The Portuguese hot property guide

Iberia's smaller partner is home to a large number of residential Brits. William Raynor offers advice to those wishing to join them
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There must be countless places in the European sunbelt to which the standard cry of woe applies, but perhaps few more so than the Algarve: if only one had invested some spare cash in a plot or two 30 years, 20 years , even 10 years ago. If only.

"Until 30 years ago," says David King, of Hamptons International in London , "the Algarve consisted of poor fishing and farming communities with salt marshes between them."

Now, the Algarve is thought to account for up to 90 per cent of all sales to foreigners of property in Portugal; and, within 20 minutes of the airport at Faro, on the southern extremity of the province and the country, Hamptons is selling villas with four-five bedrooms and swimming pools at prices ranging from pounds 400,000 to pounds 1m plus.

For historical reasons - Portugal being England's oldest ally and its fortified wine from the north having thinned generations of British blood and so on - 50-60 per cent of these foreign buyers are estimated to hail from the UK; estimated, somewhat vaguely, because many foreign buyers buy their properties through offshore companies set up not only to avoid "Sisa", the 10 per cent tax they'd otherwise have to pay on top, but to preserve anonymity and simplify questions of death and inheritance.

Although Hamptons sells to buyers of other nationalities, such as the Germans and Dutch who are the next main contenders, most of its clients are British and, says Mr King, "their main priorities are that the properties should be secure, easy to manage, easy to let and easy to get to for a long weekend".

Most of them are in their forties, either running their own businesses or working in the City, and wanting to whack a small white ball in the Algarve's dozen-and-a-half special golf resorts. Two of these - Quinta do Lago, built 25 years ago, and Vale do Lobo, developed in the late Sixties by Costains - form corners of what, with the town of Almansil at its northern point, some estate agents have dubbed the "golden triangle", west of Faro and south of the main road to Albufeira.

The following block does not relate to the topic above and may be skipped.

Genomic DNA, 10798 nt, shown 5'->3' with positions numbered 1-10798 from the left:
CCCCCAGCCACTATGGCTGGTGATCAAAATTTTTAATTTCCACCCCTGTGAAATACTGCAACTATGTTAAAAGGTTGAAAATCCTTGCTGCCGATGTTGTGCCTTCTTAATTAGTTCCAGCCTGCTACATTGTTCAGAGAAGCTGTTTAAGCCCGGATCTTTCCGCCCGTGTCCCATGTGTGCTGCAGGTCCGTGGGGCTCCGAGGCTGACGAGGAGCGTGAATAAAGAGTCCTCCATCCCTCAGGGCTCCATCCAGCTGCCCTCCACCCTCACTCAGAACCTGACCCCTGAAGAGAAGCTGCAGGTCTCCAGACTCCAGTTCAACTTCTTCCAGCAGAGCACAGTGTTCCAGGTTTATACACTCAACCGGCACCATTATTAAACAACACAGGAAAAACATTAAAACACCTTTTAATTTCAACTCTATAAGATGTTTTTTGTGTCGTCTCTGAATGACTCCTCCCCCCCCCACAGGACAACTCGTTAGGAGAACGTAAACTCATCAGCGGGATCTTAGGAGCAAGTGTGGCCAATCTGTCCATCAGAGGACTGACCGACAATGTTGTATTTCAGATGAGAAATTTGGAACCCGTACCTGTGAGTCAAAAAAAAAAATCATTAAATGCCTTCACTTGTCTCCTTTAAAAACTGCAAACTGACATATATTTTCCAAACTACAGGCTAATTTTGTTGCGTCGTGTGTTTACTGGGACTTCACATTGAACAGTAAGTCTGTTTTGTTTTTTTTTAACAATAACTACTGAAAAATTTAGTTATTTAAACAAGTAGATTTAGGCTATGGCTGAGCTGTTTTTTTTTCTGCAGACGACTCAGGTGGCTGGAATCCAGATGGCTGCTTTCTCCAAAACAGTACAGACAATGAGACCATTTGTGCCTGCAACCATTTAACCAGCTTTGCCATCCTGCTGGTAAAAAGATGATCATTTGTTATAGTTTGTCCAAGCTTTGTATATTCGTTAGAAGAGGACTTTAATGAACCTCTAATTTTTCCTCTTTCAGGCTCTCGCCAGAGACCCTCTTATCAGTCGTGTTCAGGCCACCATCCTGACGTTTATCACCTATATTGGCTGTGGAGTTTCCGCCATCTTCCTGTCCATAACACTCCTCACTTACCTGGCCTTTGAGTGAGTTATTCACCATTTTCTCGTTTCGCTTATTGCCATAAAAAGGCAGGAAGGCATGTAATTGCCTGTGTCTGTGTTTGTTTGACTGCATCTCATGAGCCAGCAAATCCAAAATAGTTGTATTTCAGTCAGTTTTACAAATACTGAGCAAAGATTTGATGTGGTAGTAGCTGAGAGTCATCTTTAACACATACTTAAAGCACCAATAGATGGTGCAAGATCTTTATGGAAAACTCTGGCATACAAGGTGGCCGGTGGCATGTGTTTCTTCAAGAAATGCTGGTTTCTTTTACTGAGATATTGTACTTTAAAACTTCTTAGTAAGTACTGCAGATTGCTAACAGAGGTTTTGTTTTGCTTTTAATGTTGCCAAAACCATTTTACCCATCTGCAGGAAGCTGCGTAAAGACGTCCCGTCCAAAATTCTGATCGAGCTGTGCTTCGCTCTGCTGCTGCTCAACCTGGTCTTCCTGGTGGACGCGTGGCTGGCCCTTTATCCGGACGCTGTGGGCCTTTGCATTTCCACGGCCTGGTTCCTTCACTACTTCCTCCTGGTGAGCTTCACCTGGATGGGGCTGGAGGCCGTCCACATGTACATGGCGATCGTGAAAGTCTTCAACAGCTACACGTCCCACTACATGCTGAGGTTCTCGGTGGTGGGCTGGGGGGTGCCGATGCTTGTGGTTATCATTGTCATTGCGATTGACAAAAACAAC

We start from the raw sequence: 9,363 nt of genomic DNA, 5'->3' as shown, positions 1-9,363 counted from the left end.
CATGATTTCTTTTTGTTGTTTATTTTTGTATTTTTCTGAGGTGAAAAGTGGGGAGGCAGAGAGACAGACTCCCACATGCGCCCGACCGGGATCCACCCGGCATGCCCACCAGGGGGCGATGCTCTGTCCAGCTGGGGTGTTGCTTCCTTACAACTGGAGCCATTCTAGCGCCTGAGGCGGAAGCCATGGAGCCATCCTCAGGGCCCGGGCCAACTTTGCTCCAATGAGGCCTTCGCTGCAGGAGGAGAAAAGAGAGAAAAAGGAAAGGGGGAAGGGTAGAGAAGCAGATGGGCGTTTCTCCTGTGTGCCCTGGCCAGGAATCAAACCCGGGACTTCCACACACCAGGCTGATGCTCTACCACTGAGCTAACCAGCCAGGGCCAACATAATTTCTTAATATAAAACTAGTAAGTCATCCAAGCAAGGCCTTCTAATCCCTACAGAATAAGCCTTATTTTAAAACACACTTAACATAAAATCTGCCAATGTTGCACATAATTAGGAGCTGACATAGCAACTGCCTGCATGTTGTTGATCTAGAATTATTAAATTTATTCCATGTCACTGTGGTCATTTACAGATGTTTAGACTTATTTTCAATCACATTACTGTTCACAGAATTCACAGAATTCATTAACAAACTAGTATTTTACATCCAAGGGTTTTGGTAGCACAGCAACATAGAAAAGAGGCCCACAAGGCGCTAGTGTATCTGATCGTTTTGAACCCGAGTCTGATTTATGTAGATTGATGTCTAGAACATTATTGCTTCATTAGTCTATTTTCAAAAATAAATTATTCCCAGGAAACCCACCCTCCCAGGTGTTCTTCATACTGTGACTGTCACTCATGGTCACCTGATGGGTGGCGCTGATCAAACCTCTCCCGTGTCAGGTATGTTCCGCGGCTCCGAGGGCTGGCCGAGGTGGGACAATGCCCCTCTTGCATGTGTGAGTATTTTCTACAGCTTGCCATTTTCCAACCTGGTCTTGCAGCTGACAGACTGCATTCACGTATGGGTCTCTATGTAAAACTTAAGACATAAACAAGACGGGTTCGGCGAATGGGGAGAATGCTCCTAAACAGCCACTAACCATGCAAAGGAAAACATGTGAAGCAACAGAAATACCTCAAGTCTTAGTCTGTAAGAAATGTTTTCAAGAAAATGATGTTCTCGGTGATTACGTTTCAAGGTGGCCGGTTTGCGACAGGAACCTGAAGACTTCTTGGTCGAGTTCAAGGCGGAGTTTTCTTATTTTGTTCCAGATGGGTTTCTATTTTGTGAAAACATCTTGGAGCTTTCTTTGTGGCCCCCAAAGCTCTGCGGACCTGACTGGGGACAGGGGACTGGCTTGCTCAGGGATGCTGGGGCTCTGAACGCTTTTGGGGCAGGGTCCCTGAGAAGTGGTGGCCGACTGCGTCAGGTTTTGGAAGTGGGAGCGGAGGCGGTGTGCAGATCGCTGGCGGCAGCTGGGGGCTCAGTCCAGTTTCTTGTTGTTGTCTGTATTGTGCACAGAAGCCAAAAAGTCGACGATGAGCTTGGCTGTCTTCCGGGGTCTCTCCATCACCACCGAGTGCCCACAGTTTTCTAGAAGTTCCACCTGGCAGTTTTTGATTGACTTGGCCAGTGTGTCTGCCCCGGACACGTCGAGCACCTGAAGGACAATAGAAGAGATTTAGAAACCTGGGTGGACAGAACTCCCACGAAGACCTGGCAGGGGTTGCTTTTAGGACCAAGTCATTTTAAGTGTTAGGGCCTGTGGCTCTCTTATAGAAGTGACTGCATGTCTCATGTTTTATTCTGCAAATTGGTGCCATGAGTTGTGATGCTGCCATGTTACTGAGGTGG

"Another type of buyer," says Mr King, "is approaching retirement age, wants a bigger property and may plan to spend most of each year in it for 10 or so active years after retirement before returning to the UK."

For letting during a season which stretches from Easter to October, and with managing agents deducting 10-15 per cent, the average villa can gross pounds 1,500 a week at normal rates and pounds 2,500 a week in July and August - figures which can be doubled for villas which are grander and have better locations and views.

According to James Aitken, whose estate agency, Villas & Vacations , has been operating in the golden triangle since 1988, only about 10 per cent of the 1,000 properties which have been built in Quinta are generally for sale at any one time; and, with the British feeling more confident and even buyers from Hong Kong beginning to take a serious look, it's a vendors' market, which has risen by 10 per cent in the past six months.

"Most people buy here because of the clean air, the space and the lack of high-rise development, " he says. Of the clients whose properties he manages and lets, for a fee of 20 per cent, more than 100 are British.